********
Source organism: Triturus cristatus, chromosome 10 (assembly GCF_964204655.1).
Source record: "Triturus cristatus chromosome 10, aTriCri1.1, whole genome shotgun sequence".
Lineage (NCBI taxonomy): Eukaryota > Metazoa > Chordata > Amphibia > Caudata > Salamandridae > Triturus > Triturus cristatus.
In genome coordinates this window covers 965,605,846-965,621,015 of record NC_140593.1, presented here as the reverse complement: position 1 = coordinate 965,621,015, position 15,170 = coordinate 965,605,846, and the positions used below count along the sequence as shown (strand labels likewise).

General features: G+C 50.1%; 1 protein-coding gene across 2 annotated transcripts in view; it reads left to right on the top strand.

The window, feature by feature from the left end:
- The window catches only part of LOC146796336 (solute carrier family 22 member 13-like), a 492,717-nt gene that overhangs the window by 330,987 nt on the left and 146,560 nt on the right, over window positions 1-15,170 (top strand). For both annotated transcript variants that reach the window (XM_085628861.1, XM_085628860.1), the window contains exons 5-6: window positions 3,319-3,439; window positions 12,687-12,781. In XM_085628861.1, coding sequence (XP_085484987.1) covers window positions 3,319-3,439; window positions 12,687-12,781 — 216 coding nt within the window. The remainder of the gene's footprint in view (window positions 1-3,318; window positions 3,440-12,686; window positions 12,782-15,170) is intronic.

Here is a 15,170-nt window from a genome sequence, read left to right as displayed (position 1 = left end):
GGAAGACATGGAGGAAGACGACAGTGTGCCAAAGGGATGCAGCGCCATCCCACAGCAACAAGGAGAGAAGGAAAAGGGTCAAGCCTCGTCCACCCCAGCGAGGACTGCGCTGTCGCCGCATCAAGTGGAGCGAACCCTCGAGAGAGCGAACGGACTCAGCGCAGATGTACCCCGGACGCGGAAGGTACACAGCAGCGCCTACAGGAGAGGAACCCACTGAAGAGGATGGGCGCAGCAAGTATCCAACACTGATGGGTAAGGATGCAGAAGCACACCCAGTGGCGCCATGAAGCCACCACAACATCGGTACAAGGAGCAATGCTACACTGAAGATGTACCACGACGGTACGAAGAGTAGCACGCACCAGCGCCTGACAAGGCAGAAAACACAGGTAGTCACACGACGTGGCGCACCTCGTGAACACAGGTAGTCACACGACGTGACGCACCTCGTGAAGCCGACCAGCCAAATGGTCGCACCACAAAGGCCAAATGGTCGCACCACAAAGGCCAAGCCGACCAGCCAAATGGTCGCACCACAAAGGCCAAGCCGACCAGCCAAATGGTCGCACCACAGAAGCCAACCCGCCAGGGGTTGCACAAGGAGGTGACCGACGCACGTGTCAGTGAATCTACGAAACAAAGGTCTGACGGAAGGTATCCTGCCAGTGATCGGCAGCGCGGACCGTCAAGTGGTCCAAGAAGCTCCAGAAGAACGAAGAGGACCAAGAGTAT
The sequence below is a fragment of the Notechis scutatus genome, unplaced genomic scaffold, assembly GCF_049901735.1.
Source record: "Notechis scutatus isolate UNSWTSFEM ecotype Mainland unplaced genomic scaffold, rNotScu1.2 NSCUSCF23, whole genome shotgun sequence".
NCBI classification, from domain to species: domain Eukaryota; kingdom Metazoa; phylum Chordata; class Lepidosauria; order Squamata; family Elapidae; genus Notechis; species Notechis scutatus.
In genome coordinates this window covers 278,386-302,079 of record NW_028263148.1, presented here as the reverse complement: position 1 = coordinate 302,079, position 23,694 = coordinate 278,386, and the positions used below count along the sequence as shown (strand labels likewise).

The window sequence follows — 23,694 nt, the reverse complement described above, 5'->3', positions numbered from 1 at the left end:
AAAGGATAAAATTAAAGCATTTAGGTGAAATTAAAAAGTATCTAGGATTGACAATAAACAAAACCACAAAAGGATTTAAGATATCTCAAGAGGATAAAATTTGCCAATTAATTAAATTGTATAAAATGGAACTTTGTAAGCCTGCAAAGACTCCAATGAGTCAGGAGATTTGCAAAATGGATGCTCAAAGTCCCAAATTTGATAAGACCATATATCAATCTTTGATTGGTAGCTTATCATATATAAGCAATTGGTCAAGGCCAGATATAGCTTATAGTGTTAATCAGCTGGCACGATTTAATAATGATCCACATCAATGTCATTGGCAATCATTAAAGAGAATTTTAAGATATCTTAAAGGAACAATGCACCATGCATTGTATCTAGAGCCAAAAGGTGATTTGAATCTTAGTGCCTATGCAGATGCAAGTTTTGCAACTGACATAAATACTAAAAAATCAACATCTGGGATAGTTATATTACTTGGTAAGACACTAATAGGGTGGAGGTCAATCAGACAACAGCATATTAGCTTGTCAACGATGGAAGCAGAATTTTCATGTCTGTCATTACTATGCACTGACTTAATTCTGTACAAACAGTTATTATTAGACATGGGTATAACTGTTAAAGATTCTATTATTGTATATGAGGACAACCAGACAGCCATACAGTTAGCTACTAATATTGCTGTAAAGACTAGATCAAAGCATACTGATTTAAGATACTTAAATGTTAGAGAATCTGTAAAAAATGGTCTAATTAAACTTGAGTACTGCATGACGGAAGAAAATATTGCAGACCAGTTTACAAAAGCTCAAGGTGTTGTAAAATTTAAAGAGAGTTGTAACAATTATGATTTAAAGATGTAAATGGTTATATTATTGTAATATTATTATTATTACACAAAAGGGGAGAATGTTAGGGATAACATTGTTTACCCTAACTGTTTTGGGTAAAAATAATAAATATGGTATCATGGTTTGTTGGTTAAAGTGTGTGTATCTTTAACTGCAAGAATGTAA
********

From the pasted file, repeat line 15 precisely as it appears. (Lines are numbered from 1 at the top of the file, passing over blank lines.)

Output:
AAAGGATAAAATTAAAGCATTTAGGTGAAATTAAAAAGTATCTAGGATTGACAATAAACAAAACCACAAAAGGATTTAAGATATCTCAAGAGGATAAAATTTGCCAATTAATTAAATTGTATAAAATGGAACTTTGTAAGCCTGCAAAGACTCCAATGAGTCAGGAGATTTGCAAAATGGATGCTCAAAGTCCCAAATTTGATAAGACCATATATCAATCTTTGATTGGTAGCTTATCATATATAAGCAATTGGTCAAGGCCAGATATAGCTTATAGTGTTAATCAGCTGGCACGATTTAATAATGATCCACATCAATGTCATTGGCAATCATTAAAGAGAATTTTAAGATATCTTAAAGGAACAATGCACCATGCATTGTATCTAGAGCCAAAAGGTGATTTGAATCTTAGTGCCTATGCAGATGCAAGTTTTGCAACTGACATAAATACTAAAAAATCAACATCTGGGATAGTTATATTACTTGGTAAGACACTAATAGGGTGGAGGTCAATCAGACAACAGCATATTAGCTTGTCAACGATGGAAGCAGAATTTTCATGTCTGTCATTACTATGCACTGACTTAATTCTGTACAAACAGTTATTATTAGACATGGGTATAACTGTTAAAGATTCTATTATTGTATATGAGGACAACCAGACAGCCATACAGTTAGCTACTAATATTGCTGTAAAGACTAGATCAAAGCATACTGATTTAAGATACTTAAATGTTAGAGAATCTGTAAAAAATGGTCTAATTAAACTTGAGTACTGCATGACGGAAGAAAATATTGCAGACCAGTTTACAAAAGCTCAAGGTGTTGTAAAATTTAAAGAGAGTTGTAACAATTATGATTTAAAGATGTAAATGGTTATATTATTGTAATATTATTATTATTACACAAAAGGGGAGAATGTTAGGGATAACATTGTTTACCCTAACTGTTTTGGGTAAAAATAATAAATATGGTATCATGGTTTGTTGGTTAAAGTGTGTGTATCTTTAACTGCAAGAATGTAA